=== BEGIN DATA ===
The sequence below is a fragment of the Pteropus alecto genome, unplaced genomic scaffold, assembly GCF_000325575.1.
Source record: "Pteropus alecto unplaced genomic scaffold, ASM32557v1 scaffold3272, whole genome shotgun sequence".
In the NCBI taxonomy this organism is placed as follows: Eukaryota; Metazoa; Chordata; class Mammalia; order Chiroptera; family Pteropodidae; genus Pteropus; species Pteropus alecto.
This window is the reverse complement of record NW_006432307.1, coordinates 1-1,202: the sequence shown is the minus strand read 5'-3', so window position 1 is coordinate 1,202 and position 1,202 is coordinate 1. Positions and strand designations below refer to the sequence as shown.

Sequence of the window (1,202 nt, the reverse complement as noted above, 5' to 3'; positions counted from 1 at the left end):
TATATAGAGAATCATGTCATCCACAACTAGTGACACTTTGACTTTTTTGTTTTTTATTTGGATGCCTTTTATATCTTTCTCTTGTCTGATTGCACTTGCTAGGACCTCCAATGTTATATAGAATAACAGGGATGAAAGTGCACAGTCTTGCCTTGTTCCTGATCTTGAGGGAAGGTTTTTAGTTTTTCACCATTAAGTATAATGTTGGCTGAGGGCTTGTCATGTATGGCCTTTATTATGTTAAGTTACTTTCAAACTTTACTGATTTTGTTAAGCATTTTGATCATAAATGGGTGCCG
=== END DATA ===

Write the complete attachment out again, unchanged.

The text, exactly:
The sequence below is a fragment of the Pteropus alecto genome, unplaced genomic scaffold, assembly GCF_000325575.1.
Source record: "Pteropus alecto unplaced genomic scaffold, ASM32557v1 scaffold3272, whole genome shotgun sequence".
In the NCBI taxonomy this organism is placed as follows: Eukaryota; Metazoa; Chordata; class Mammalia; order Chiroptera; family Pteropodidae; genus Pteropus; species Pteropus alecto.
This window is the reverse complement of record NW_006432307.1, coordinates 1-1,202: the sequence shown is the minus strand read 5'-3', so window position 1 is coordinate 1,202 and position 1,202 is coordinate 1. Positions and strand designations below refer to the sequence as shown.

Sequence of the window (1,202 nt, the reverse complement as noted above, 5' to 3'; positions counted from 1 at the left end):
TATATAGAGAATCATGTCATCCACAACTAGTGACACTTTGACTTTTTTGTTTTTTATTTGGATGCCTTTTATATCTTTCTCTTGTCTGATTGCACTTGCTAGGACCTCCAATGTTATATAGAATAACAGGGATGAAAGTGCACAGTCTTGCCTTGTTCCTGATCTTGAGGGAAGGTTTTTAGTTTTTCACCATTAAGTATAATGTTGGCTGAGGGCTTGTCATGTATGGCCTTTATTATGTTAAGTTACTTTCAAACTTTACTGATTTTGTTAAGCATTTTGATCATAAATGGGTGCCG